• London Middlesex Immigrant Employment Council (LMIEC)
  • London Middlesex Local Immigration Partnership (LMLIP)
  • South London Neighbourhood Resource Centre (SLNRC)
  • Western University
  • WIL Employment Connections
  • YMCA of Western Ontario – Windsor

August 10, 2016
Niagara Region
1:00 p.m. - 3:00 p.m.

Participating organizations:

  • Brock University
  • Niagara College
  • Niagara Folk Arts Multicultural Centre
  • Niagara Region
  • Spicy Thai
  • Welland Heritage Council and Multicultural Centre
  • YMCA of Niagara

August 11, 2016
Ajax, Ontario
10:00 a.m. - 12:00 p.m.
1:00 p.m. - 3:00 p.m.

Participating organizations:

  • Community Development Council Durham (CDCD)
  • Durham Catholic District School Board (DCDSB)
  • Durham Region Unemployed Help Centre
  • Local Diversity and Immigration Partnership Council (LDIPC)
  • Pickering Islamic Centre
  • Town of Whitby
  • Ukranian Canadian Congress
  • Welcome Centre for Immigrant Services
  • Women’s Multicultural Resource and Counselling Centre of Durham (WMRCC)

August 12, 2016
Hamilton, Ontario
10:00 a.m. - 12:00 p.m.
1:00 p.m. - 3:00 p.m.

Participating organizations:

  • City of Hamilton
  • Colombian Refugees Association
  • Global Peace Council Canada
  • Habitat for Humanity
  • Halton Catholic District School Board (HCDSB)
  • Halton Multicultural Council
  • Hamilton-Brantford Building & Construction Trades Council
  • Immigrants Working Centre (IWC)
  • Mohawk College of Applied Arts and Technology
  • Réseau de soutien à l’immigration francophone pour le Centre Sud-Ouest de l’Ontario
  • Sexual Assault & Violence Intervention Services of Halton  (SAVIS of Halton)
  • Sevenstar Sports
  • Sheridan College
  • South Yemen Association
  • Terra Firma Halton

Annex B - Discussion Document

Canada’s Continuing Story of Immigration – The Next Chapter

Immigration Consultations: Spring–Summer 2016 Discussion Document


Since the first newcomers arrived on Canadian soil, a sense of possibility, innovation and discovery has been a defining part of our national identity.

Although times and conditions may have changed, 21st-century newcomers to Canada have retained that innovative spirit, enriching the communities where they settle and helping to ensure the Canada of tomorrow remains as dynamic as the country of yesterday.

Canada’s strength lies in its diversity. Indeed, the story of Canadian immigration is inseparable from the story of Canada itself.

The Government of Canada is asking Canadians from coast to coast to coast to help write the next chapter of that story. We are committed to an immigration system that supports diversity and helps to grow the economy, as it strengthens the fabric of our society.

Through wide-ranging consultations, we want to hear what immigration means to you and how we can continue to grow our nation through the immigration system.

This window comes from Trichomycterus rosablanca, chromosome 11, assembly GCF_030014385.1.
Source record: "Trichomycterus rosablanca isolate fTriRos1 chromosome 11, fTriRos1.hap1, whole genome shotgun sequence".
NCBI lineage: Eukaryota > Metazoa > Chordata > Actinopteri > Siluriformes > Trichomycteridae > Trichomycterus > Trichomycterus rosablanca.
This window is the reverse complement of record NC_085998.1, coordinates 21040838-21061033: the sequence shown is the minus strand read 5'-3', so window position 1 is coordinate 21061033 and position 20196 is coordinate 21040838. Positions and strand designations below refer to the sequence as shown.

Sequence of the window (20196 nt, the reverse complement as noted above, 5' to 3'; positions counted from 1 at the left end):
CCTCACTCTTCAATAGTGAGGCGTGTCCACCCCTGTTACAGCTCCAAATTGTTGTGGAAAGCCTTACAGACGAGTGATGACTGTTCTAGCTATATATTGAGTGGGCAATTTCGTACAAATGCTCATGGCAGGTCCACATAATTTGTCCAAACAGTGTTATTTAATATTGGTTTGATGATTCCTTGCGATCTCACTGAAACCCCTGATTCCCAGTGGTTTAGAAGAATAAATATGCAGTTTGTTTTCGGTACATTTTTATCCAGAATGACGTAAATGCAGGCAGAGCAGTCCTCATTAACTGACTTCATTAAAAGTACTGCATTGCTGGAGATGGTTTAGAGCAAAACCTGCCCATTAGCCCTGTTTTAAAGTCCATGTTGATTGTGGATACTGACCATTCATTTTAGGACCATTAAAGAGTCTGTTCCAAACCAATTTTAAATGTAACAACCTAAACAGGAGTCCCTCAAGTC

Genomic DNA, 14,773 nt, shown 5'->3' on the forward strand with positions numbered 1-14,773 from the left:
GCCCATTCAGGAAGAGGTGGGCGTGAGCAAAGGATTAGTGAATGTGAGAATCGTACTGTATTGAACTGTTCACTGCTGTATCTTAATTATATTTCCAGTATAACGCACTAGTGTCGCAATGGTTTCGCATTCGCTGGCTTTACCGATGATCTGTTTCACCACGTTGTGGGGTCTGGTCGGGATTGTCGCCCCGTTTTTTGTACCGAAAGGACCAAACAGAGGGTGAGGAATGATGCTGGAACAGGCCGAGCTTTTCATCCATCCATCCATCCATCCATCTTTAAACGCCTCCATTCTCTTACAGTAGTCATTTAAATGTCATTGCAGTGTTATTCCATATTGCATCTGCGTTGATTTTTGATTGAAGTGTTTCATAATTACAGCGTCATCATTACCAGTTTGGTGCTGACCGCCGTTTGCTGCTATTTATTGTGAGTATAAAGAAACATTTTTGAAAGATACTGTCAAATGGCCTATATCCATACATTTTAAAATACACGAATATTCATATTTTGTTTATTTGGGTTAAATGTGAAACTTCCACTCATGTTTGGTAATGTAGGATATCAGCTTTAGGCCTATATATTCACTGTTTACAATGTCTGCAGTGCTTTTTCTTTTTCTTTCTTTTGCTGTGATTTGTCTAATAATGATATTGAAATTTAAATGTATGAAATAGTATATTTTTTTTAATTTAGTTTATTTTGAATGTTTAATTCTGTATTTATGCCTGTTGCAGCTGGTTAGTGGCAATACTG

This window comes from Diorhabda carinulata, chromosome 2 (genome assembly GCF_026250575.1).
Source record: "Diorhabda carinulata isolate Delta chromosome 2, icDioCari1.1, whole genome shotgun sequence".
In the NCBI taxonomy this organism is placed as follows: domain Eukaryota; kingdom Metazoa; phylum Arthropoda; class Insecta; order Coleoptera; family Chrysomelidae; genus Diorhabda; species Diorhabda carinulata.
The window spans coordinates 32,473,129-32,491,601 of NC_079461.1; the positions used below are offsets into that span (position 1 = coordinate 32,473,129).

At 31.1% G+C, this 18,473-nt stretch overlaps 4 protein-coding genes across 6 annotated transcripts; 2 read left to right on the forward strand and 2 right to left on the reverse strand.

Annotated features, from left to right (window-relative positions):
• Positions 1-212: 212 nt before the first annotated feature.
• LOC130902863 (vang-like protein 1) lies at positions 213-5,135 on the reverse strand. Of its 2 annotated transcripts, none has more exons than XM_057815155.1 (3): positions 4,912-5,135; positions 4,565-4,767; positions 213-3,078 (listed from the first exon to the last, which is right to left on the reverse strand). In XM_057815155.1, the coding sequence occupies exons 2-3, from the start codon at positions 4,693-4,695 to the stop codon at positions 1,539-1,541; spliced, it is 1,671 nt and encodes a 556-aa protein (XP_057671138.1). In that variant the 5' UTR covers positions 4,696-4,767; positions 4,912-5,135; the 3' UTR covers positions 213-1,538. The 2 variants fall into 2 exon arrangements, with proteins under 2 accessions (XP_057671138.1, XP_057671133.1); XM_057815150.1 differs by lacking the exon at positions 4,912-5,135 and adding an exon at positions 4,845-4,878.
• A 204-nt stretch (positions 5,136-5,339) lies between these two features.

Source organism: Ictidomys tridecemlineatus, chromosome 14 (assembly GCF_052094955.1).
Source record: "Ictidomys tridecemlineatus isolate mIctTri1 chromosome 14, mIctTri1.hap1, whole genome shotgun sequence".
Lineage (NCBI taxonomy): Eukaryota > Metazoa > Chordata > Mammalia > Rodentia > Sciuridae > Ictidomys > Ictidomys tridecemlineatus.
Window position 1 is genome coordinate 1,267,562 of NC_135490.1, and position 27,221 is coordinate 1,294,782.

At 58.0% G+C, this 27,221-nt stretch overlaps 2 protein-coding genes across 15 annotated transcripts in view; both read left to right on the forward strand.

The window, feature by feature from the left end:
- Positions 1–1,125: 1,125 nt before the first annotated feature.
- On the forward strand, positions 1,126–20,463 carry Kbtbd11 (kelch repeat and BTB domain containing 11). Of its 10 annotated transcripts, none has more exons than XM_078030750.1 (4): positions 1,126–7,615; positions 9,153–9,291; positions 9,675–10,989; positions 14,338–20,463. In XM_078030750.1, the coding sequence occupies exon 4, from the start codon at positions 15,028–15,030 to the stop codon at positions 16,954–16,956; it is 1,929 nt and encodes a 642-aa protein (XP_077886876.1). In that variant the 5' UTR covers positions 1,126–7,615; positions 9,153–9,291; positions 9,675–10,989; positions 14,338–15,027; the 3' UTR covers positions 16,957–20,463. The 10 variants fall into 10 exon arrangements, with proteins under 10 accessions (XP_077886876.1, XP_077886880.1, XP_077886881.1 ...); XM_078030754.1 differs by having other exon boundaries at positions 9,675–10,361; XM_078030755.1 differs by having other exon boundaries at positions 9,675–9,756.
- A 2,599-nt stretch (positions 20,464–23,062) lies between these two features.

The findings of these consultations will help us as we determine the way forward on immigration to Canada.

Through this process, we will be looking to the future and taking inspiration from the spirit of possibility that has defined our history.

It is an ambitious undertaking. We are, in effect, laying part of the Canadian foundation for the next 150 years.

Strengthening our Canadian fabric

Canada is the product of its people. Our government, laws, social beliefs and traditions all come from the people who live here.

Newcomers have a strong desire to be part of their community, to be accepted and to prove they can be successful. All of us play a role in helping newcomers integrate and be accepted into our communities.

When we welcome and integrate newcomers, we strengthen Canadian society. Newcomers are active members in communities large and small. They bring new energy to daily life and help make Canada successful by growing our diverse society, culture and economy.

Immigration also brings families together. As more Canadians travel the world, some build their families abroad. The reunification of these families in Canada is a priority for the Government of Canada.

  1. How many newcomers should we welcome to Canada in 2017 and beyond?
  2. How can we best support newcomers to ensure they become successful members of our communities?
  3. Do we have the balance right among the immigration programs or streams? If not, what priorities should form the foundation of Canada's immigration planning?

Unlocking Canada’s diverse needs

Every newcomer helps build our country. The contributions that all immigrants bring to Canada result in jobs, innovation and economic growth.

Immigrants bring new perspectives as they experience Canada through their own cultures.

That fresh perspective can lead to inspiration and discovery, revitalising Canadian traditions with a new energy and innovation.

Across Canada, immigrants build many new successful businesses and organizations. With an aging population and communities across Canada becoming short on a young labour force, immigration is seen as a possible solution.